We also find a shift in tasks from mid-wage occupations to low- and high-wage occupations, at a rate of 4-to-1. Low-wage workers gained the most in health care, public safety, and administrative tasks. High-wage workers gained the most in design, IT, and legal tasks.

Source: MIT-IBM Watson AI Lab, The Future of Work: How New Technologies are Transforming Tasks

Beyond these larger aggregations, our dataset allows us to drill down and extract extremely specific insights about certain occupations or tasks. For example, we find that the tasks that gained the most among low-wage personal care aides were care giving, meal preparation, and communication. By contrast, the tasks that lost the most among mid-wage supervisors of retail workers were store management, staff management, and sales.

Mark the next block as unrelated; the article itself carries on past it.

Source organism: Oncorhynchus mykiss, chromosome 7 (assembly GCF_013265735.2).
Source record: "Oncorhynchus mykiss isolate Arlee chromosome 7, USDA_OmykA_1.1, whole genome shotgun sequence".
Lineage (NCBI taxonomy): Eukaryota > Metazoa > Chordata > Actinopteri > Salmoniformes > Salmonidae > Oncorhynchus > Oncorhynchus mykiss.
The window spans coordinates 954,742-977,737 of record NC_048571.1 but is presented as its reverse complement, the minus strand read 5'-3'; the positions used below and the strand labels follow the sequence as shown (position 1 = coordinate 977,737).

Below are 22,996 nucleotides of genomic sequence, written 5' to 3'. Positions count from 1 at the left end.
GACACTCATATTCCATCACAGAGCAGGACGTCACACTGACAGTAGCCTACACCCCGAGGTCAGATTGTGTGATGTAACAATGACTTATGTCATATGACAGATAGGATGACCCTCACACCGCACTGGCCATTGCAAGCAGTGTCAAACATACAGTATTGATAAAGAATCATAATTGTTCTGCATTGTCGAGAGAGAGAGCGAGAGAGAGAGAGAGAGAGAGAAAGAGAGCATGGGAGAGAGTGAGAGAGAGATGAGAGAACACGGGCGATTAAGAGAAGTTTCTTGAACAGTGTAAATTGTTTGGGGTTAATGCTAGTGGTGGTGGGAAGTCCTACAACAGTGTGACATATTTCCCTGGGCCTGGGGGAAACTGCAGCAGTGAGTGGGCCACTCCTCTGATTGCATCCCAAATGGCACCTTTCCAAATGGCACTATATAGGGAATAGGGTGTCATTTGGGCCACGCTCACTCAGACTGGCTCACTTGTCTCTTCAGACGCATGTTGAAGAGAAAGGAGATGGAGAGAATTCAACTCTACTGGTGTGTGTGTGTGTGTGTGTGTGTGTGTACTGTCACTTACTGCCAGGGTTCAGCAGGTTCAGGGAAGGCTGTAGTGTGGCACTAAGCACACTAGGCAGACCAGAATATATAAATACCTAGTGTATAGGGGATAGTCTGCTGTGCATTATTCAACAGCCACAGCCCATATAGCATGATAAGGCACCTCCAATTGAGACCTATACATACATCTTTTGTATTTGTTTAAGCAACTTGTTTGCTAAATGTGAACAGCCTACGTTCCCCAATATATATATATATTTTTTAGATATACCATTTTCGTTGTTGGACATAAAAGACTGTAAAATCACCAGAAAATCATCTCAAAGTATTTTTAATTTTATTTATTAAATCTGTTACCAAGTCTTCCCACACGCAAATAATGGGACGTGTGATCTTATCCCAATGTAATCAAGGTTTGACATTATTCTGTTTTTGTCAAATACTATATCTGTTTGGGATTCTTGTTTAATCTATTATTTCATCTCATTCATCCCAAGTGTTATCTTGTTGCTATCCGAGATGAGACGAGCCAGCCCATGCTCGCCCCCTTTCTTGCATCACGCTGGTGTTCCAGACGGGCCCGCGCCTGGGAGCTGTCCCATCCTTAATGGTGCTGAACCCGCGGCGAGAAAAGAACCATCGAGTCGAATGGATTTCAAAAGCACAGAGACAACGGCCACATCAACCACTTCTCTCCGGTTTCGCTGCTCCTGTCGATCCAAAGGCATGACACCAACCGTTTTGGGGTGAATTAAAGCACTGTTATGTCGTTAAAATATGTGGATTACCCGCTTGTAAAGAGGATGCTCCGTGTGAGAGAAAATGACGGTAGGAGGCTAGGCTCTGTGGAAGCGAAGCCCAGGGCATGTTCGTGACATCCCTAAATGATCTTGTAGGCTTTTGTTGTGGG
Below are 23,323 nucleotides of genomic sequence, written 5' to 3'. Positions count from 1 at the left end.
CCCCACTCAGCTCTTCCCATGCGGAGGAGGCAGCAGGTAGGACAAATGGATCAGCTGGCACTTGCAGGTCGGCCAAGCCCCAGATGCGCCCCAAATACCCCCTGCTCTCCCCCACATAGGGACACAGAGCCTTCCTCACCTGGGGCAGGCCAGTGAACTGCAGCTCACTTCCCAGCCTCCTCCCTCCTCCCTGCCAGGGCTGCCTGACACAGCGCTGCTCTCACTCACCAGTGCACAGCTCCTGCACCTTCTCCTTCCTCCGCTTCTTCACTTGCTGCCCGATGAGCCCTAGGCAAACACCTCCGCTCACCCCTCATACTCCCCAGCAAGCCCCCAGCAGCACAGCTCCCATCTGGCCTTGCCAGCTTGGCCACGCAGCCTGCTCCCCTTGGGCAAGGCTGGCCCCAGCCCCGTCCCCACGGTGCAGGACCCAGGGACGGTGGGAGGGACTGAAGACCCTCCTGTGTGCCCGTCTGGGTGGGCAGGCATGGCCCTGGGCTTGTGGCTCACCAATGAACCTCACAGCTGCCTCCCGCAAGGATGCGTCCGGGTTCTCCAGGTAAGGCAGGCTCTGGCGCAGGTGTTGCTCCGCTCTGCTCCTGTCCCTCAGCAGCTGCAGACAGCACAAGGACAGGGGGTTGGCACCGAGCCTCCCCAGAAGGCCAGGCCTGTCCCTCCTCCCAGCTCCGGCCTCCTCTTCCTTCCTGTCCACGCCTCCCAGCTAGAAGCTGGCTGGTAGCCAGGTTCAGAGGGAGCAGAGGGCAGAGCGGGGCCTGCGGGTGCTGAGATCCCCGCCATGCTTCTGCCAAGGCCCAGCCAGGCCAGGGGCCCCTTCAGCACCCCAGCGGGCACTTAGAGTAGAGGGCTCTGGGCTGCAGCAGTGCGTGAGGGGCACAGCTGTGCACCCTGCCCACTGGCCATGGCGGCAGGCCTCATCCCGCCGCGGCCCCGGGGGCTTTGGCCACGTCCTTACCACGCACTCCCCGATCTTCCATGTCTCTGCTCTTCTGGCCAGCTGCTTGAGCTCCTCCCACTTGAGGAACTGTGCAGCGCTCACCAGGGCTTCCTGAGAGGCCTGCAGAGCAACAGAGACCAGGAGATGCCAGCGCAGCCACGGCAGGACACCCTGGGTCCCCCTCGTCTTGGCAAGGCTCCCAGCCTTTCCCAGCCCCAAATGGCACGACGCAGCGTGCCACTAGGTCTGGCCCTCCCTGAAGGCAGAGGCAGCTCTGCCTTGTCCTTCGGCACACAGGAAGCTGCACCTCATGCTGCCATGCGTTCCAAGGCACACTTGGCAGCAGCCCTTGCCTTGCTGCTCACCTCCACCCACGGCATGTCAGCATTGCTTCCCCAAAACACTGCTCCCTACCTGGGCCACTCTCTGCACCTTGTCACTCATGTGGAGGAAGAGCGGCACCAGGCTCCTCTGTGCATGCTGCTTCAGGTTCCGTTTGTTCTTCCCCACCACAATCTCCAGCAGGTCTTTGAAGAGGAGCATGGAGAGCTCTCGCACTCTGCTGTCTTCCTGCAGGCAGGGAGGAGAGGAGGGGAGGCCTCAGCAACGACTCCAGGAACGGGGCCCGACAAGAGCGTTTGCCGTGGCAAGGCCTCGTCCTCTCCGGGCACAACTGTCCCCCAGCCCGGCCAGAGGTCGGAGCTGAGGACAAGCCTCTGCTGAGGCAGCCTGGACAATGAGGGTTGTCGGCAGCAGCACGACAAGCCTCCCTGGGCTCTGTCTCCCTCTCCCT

What We Did

 Occupation and Task Data

All jobs are made up of a series of tasks, such as cash handling, taking messages, snow removal, etc. To observe the demand for tasks across all industries – and how that demand has shifted — we analyzed a dataset of 170 million online job postings from 2010 to 2017 in the U.S., provided by Burning Glass Technologies. In addition to the text of the postings, the dataset included a taxonomy of over 17,000 tasks which Burning Glass grouped into 572 task clusters and 28 cluster families. The changes in the occupations during that period are characterized via the evolution of the task-shares within each occupation.

Demand for Tasks and Calculating Task-Shares